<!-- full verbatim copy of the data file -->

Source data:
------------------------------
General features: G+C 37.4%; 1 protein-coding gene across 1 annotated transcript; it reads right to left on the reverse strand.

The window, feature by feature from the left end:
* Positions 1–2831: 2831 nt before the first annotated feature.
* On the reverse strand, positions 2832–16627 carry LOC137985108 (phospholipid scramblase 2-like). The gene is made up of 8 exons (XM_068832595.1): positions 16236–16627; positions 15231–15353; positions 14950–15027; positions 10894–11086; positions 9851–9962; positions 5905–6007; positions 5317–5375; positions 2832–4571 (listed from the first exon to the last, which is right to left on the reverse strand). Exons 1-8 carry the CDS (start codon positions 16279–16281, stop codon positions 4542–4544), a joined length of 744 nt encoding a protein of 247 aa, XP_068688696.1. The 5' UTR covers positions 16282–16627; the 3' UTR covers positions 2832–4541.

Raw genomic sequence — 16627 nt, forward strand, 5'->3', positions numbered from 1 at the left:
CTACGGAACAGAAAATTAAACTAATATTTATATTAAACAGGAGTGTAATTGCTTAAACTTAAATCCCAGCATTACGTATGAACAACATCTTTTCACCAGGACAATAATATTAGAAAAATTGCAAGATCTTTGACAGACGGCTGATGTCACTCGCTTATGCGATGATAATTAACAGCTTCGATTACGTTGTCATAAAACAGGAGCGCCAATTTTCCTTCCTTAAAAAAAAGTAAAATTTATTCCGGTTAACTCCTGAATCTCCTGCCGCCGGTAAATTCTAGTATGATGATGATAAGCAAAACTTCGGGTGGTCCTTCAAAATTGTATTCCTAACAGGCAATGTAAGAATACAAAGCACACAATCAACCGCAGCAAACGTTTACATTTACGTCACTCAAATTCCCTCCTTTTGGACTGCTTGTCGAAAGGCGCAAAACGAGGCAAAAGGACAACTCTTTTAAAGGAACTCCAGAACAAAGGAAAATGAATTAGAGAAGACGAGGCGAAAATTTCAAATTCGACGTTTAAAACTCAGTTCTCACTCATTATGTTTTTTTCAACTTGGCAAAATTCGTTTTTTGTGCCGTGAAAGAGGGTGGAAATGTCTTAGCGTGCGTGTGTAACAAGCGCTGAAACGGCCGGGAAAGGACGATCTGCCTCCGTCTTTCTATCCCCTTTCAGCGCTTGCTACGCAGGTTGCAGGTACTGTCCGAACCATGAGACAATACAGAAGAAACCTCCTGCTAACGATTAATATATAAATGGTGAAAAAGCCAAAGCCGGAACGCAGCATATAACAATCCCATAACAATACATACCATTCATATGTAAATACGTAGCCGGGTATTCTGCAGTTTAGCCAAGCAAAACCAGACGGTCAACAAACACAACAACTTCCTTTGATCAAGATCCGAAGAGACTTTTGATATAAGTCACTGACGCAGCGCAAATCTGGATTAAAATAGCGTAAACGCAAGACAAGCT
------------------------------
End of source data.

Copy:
General features: G+C 37.4%; 1 protein-coding gene across 1 annotated transcript; it reads right to left on the reverse strand.

The window, feature by feature from the left end:
* Positions 1–2831: 2831 nt before the first annotated feature.
* On the reverse strand, positions 2832–16627 carry LOC137985108 (phospholipid scramblase 2-like). The gene is made up of 8 exons (XM_068832595.1): positions 16236–16627; positions 15231–15353; positions 14950–15027; positions 10894–11086; positions 9851–9962; positions 5905–6007; positions 5317–5375; positions 2832–4571 (listed from the first exon to the last, which is right to left on the reverse strand). Exons 1-8 carry the CDS (start codon positions 16279–16281, stop codon positions 4542–4544), a joined length of 744 nt encoding a protein of 247 aa, XP_068688696.1. The 5' UTR covers positions 16282–16627; the 3' UTR covers positions 2832–4541.

Raw genomic sequence — 16627 nt, forward strand, 5'->3', positions numbered from 1 at the left:
CTACGGAACAGAAAATTAAACTAATATTTATATTAAACAGGAGTGTAATTGCTTAAACTTAAATCCCAGCATTACGTATGAACAACATCTTTTCACCAGGACAATAATATTAGAAAAATTGCAAGATCTTTGACAGACGGCTGATGTCACTCGCTTATGCGATGATAATTAACAGCTTCGATTACGTTGTCATAAAACAGGAGCGCCAATTTTCCTTCCTTAAAAAAAAGTAAAATTTATTCCGGTTAACTCCTGAATCTCCTGCCGCCGGTAAATTCTAGTATGATGATGATAAGCAAAACTTCGGGTGGTCCTTCAAAATTGTATTCCTAACAGGCAATGTAAGAATACAAAGCACACAATCAACCGCAGCAAACGTTTACATTTACGTCACTCAAATTCCCTCCTTTTGGACTGCTTGTCGAAAGGCGCAAAACGAGGCAAAAGGACAACTCTTTTAAAGGAACTCCAGAACAAAGGAAAATGAATTAGAGAAGACGAGGCGAAAATTTCAAATTCGACGTTTAAAACTCAGTTCTCACTCATTATGTTTTTTTCAACTTGGCAAAATTCGTTTTTTGTGCCGTGAAAGAGGGTGGAAATGTCTTAGCGTGCGTGTGTAACAAGCGCTGAAACGGCCGGGAAAGGACGATCTGCCTCCGTCTTTCTATCCCCTTTCAGCGCTTGCTACGCAGGTTGCAGGTACTGTCCGAACCATGAGACAATACAGAAGAAACCTCCTGCTAACGATTAATATATAAATGGTGAAAAAGCCAAAGCCGGAACGCAGCATATAACAATCCCATAACAATACATACCATTCATATGTAAATACGTAGCCGGGTATTCTGCAGTTTAGCCAAGCAAAACCAGACGGTCAACAAACACAACAACTTCCTTTGATCAAGATCCGAAGAGACTTTTGATATAAGTCACTGACGCAGCGCAAATCTGGATTAAAATAGCGTAAACGCAAGACAAGCT